At the Alps of her artistic creation in Beloved, Morrison imaginatively reconstructs the traumatic life of slaves who have been kept “voiceless” throughout American history on account of the dominance of Euro American discourse and media. To probe Beloved from a Foucauldian perspective seems to be very rewarding, because Morrison’s endeavor to unearth the history of slavery resembles Foucault’s enterprise for rewriting the history of the West. As Foucault considers the job of a historian to excavate a given epoch to expose the “other history, which runs beneath history”, Morrison makes efforts to uncover the “other history” of slavery that “runs beneath” the official records or slave narratives. As Foucault compares the attempt to unearth the “other history” to the work of an archaeologist – hence naming his new history a kind of “archaeology”, Morrison describes her “narrative strategy” as a “kind of literary archeology”. As its epigraph reads, Beloved is a tribute to “sixty Million and more” Africans who died on the slave ships or outlived the Middle Passage but underwent loads of dreadful things: their labor force was exploited, their bodies were manipulated and tortured, were callously lynched, and their voice was suppressed by the dominant discourse and hence remained unheard. Morrison has written Beloved to resist and subvert Euro American discourse that has concealed the horrible crimes of the atrocious institution of slavery.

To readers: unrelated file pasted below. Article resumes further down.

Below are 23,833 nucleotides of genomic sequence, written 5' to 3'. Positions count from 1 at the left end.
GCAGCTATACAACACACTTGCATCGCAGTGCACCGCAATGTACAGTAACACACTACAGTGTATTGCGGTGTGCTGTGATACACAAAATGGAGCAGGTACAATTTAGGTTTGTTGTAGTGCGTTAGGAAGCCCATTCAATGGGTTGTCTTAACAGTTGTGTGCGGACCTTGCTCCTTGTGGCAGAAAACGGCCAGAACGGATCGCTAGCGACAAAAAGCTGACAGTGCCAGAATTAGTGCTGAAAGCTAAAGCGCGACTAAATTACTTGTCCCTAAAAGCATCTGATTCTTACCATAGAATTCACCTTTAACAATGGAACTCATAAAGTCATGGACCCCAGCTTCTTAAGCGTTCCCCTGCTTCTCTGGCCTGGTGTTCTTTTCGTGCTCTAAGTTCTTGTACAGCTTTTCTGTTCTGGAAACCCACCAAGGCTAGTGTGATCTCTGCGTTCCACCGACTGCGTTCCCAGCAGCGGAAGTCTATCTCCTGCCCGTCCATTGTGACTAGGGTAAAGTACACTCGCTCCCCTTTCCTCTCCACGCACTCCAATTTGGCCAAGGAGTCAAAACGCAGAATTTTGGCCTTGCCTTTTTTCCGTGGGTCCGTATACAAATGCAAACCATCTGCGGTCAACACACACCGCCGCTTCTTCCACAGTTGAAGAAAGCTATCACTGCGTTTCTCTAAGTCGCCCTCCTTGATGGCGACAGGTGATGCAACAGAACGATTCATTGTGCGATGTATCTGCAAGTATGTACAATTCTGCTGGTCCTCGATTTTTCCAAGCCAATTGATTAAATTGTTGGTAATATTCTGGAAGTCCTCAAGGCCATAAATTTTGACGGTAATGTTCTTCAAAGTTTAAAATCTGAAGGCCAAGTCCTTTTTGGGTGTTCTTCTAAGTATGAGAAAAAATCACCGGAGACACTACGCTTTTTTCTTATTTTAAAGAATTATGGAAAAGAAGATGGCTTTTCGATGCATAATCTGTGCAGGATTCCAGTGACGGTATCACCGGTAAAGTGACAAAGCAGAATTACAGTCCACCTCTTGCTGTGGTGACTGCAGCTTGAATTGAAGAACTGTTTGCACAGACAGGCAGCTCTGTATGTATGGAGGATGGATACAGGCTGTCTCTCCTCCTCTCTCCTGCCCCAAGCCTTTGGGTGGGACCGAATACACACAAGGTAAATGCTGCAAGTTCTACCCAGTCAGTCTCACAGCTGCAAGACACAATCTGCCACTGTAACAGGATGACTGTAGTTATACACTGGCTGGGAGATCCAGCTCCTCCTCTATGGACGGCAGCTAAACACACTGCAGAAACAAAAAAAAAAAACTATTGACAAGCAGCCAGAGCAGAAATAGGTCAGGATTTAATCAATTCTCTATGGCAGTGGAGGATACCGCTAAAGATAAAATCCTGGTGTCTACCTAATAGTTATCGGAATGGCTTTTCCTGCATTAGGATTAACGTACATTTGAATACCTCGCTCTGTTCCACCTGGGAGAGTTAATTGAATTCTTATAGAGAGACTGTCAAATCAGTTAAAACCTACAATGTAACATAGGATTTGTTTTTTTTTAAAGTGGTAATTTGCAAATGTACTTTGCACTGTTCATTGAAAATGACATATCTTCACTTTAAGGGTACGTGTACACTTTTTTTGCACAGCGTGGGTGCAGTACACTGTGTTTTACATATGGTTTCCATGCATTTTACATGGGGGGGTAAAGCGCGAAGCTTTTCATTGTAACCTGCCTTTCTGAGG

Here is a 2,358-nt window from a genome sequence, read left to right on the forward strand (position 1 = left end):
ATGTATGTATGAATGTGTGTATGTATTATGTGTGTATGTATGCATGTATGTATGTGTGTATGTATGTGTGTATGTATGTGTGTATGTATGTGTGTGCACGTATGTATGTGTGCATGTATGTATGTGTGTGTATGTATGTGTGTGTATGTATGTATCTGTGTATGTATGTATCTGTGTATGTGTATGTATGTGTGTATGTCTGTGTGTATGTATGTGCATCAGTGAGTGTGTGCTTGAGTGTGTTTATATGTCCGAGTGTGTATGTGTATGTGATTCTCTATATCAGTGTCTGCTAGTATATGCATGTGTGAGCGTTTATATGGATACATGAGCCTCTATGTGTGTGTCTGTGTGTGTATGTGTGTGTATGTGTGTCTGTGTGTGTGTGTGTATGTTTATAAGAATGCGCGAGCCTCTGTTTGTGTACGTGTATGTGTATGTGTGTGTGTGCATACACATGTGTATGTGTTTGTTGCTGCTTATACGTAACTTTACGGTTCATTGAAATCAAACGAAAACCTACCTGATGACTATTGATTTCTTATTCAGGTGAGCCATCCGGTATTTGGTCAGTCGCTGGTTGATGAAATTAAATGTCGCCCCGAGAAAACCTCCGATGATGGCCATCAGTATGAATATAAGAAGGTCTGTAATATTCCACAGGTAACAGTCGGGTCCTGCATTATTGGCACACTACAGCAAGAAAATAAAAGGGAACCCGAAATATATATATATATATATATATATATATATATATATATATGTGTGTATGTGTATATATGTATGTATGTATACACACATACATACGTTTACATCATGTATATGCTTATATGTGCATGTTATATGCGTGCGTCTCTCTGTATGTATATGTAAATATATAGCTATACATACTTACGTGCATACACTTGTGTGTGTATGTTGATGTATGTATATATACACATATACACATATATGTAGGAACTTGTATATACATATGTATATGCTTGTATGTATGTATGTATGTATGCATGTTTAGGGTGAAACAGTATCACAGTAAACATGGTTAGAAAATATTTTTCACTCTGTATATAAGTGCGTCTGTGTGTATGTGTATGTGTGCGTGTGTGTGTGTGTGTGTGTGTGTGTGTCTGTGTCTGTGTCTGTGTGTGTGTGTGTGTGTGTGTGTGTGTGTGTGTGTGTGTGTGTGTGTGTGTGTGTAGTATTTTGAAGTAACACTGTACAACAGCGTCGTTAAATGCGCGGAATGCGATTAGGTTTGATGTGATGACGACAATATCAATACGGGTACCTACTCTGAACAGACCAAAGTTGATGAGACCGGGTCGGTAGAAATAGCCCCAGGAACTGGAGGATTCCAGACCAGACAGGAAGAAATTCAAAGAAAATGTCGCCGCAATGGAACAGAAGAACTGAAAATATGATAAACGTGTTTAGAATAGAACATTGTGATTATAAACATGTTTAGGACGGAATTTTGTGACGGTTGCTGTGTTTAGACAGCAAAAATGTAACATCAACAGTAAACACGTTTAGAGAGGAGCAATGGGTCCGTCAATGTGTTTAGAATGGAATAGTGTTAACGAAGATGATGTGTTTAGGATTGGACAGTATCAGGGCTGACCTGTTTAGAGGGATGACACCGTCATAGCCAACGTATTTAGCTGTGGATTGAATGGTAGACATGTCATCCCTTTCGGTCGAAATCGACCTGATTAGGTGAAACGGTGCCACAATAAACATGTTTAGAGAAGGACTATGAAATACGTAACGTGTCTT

|Keywords:||Unearthing History, Literary Archaeology, Other History of Slavery, Dominant Discourse, National Amnesia|
Director of Postgraduate Studies, English Department, Faculty of Literature, Islamic Azad University, Central Tehran Branch, Karaj, Iran (Islamic Republic of)
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